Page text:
Trump Says Illegal Immigrant Families ‘Have to Go’
Policy + Politics

Trump Says Illegal Immigrant Families ‘Have to Go’

© Jim Young / Reuters

With a new Fox News national poll showing him leading in the race for the GOP presidential nomination nationwide with 25 percent of Republican voters, billionaire Donald Trump returned to a favorite theme on Sunday – promising to build a wall along the U.S.-Mexican border and deporting illegal immigrant—including their children.

Trump, who arrived with a flourish at the Iowa State Fair on Saturday in a black helicopter with his name emblazoned on the side, told NBC Meet the Press moderator Chuck Todd that the millions of illegal immigrants in this country “have to go,” even if that means the government rounding up and deporting whole families.

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The real estate tycoon roiled the political and public policy waters this spring by denouncing many of the illegal immigrants as “rapists” and criminals who were encouraged to come to this country by the Mexican government. During his Meet the Press appearance that was taped a day before,  he voiced continued outrage over President Obama’s executive action that would protect as many as five million undocumented children and their families from deportation.

Like many of the other Republican candidates, Trump promised as one of his first acts as president to rescind the orders liberalizing immigration policy for youthful “Dreamers” and their families, and devise “a whole new set of standards.” Asked by Todd whether that meant he favored splitting up families by sending them back to Mexico or Latin America, Trump replied, “Chuck, no, no. We’re going to keep the families together. We have to keep the families together, but they have to go.”

Immigration Reform Trump by The Fiscal Times

“We will work with them, but they have to go,” Trump added, suggesting that millions of deported immigrants will have to formally apply for entry into the U.S. after they are sent back to their country of origin. “Chuck, we either have a country or we don’t have a country…. We will do it [export families] and we will expedite it so people can come back in.”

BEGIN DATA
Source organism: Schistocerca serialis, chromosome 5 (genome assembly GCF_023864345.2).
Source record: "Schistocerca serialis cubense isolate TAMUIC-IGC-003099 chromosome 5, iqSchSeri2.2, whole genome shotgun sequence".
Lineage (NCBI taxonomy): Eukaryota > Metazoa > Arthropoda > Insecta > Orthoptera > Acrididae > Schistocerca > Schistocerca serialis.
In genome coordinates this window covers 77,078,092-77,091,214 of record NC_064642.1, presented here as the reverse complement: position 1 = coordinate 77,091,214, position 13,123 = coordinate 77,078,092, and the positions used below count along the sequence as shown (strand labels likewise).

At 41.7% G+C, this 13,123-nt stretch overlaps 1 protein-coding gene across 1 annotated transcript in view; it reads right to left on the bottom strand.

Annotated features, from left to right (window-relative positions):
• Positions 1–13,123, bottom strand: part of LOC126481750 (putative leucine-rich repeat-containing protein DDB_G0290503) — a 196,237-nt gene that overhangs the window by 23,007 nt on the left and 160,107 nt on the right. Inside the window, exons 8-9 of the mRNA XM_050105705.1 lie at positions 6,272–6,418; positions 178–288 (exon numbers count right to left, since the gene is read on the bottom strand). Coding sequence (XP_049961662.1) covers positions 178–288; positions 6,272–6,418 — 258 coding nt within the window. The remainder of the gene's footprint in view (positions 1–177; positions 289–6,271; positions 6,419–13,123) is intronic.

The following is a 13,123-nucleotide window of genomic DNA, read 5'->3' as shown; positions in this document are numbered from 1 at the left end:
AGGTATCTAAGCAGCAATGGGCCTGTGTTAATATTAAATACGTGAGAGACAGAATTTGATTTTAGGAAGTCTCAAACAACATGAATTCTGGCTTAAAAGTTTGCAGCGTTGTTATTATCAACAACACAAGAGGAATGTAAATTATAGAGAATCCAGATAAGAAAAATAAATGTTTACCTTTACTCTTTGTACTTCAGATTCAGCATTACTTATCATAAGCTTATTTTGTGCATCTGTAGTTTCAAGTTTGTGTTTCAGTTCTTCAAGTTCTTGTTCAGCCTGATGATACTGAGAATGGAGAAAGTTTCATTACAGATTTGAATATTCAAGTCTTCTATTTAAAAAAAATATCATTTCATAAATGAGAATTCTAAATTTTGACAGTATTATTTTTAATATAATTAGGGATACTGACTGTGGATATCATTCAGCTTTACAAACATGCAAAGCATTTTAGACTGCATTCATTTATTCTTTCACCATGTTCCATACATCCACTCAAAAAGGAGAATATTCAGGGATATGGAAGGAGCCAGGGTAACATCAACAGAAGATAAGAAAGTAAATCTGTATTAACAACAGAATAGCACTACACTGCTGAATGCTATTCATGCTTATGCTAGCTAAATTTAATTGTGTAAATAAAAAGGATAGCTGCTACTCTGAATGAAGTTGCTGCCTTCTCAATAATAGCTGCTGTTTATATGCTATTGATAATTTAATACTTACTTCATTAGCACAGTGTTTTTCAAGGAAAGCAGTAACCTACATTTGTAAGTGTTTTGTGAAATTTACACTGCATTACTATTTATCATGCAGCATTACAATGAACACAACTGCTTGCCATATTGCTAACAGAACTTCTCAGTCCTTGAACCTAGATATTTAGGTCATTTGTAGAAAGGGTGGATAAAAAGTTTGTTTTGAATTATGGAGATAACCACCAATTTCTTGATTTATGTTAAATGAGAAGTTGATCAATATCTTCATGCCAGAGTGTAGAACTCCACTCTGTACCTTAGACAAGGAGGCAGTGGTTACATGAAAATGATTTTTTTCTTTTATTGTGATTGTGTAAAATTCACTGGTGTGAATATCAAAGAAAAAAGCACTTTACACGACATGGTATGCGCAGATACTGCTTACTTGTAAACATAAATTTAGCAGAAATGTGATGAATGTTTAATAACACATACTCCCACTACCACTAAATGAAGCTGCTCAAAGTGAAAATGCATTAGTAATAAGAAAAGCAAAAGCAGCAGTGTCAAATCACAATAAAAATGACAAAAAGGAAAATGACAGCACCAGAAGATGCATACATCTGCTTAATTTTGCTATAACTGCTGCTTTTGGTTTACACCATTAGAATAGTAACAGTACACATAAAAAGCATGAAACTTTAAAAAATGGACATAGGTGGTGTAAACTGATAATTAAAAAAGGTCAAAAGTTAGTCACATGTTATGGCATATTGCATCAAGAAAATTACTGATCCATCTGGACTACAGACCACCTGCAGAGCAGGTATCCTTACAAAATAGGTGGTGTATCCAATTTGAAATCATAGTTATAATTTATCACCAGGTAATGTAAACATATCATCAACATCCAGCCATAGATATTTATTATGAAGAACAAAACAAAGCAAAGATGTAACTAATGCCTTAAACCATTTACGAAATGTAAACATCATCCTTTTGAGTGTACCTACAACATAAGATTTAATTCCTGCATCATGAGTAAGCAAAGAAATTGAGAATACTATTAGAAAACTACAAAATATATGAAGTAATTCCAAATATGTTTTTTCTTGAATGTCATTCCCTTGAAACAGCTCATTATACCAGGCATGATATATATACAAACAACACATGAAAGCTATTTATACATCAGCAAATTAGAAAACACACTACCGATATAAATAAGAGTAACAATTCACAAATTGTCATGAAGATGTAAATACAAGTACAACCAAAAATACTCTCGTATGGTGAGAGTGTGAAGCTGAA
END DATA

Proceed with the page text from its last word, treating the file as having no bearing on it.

“Chuck, it will work out so well, you will be so happy,” Trump gushed. “In four years you will be interviewing me and you’re going to say, ‘What a great job you’ve done, President Trump.”

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Some Republican Party officials are concerned that Trump’s anti-immigration comments are over the top and will cost their party the Hispanic vote, just as Mitt Romney, the 2012 Republican presidential nominee, lost substantial Latino support by calling on illegal immigrants to “self-deport.” Yet Trump has steadily climbed in the polls with a relentless patter of criticism of Obama immigration policies that he argues have allowed immigrants to steal the jobs of Americans and exhaust the resources of public schools and social programs.

On Saturday, NBC News reported on a five-page document it obtained from Trump’s campaign entitled “Immigration reforms that will make America great again” that includes the promise to “put American workers first.” The document also repeated Trump’s pledge to build a wall to seal off the US-Mexican border, a project that Trump insists would be paid for by the Mexican government.

Trump has been under pressure from the media and his critics to flesh out his immigration policies beyond his conservative crowd-pleasing pot shots at illegal immigrants and Obama’s executive orders.

Trump told The Washington Post  on Friday he will unveil a series of position papers in September and that he consulted last month with Sen. Jeff Sessions (R-AL) in preparing his immigration reform policies.

Sessions, an arch southern conservative and Tea Party ally who chairs the Senate Judiciary Committee’s on immigration, was dubbed “Capitol Hill’s agitator-in-chief” by Politico during the deadlock over Obama’s immigration executive orders and a funding controversy that threatened to temporarily shut down the Department of Homeland Security. Sessions more recently has bitterly fought Obama’s fast-track Pacific Rim trade policies, issuing detailed reports on how they would hurt average American workers.

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Sessions was the leader of the opposition to the Senate’s passage of the “Gang of Eight” comprehensive immigration reform legislation in 2013 that tightened border security but also provided millions of illegal immigrants with a long pathway to legal status or citizenship.

More recently, as subcommittee chair, Sessions has shined a critical spotlight on H-1B visas that benefit immigrants with sophisticated technical skills—one of the tech industry’s most sought after initiative.

“I am opposed to any immigration policy which makes it harder for the unemployed to find jobs and easier for employers to keep pay low,” Sessions said in the introduction to a 25-page manual he circulated  to House and Senate Republicans in January, ahead of a GOP retreat.

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Trump continues to lead the crowded field of 17 Republican candidates with 25 percent of the national GOP electorate, just slightly less than before his performance in the first nationally televised presidential debate August 6, according to Fox News. After tangling with Fox News debate moderator Megyn Kelly, Trump’s support among women went from 24 percent two weeks ago to 21 percent today. He mostly held steady among men with 28 percent.

Former neurosurgeon Ben Carson scored a surprising second-place finish, with 12 percent – or five percentage points higher since the debate. Carson was followed by Sen. Ted Cruz of Texas with 10 percent and former Florida governor Jeb Bush with only nine percent.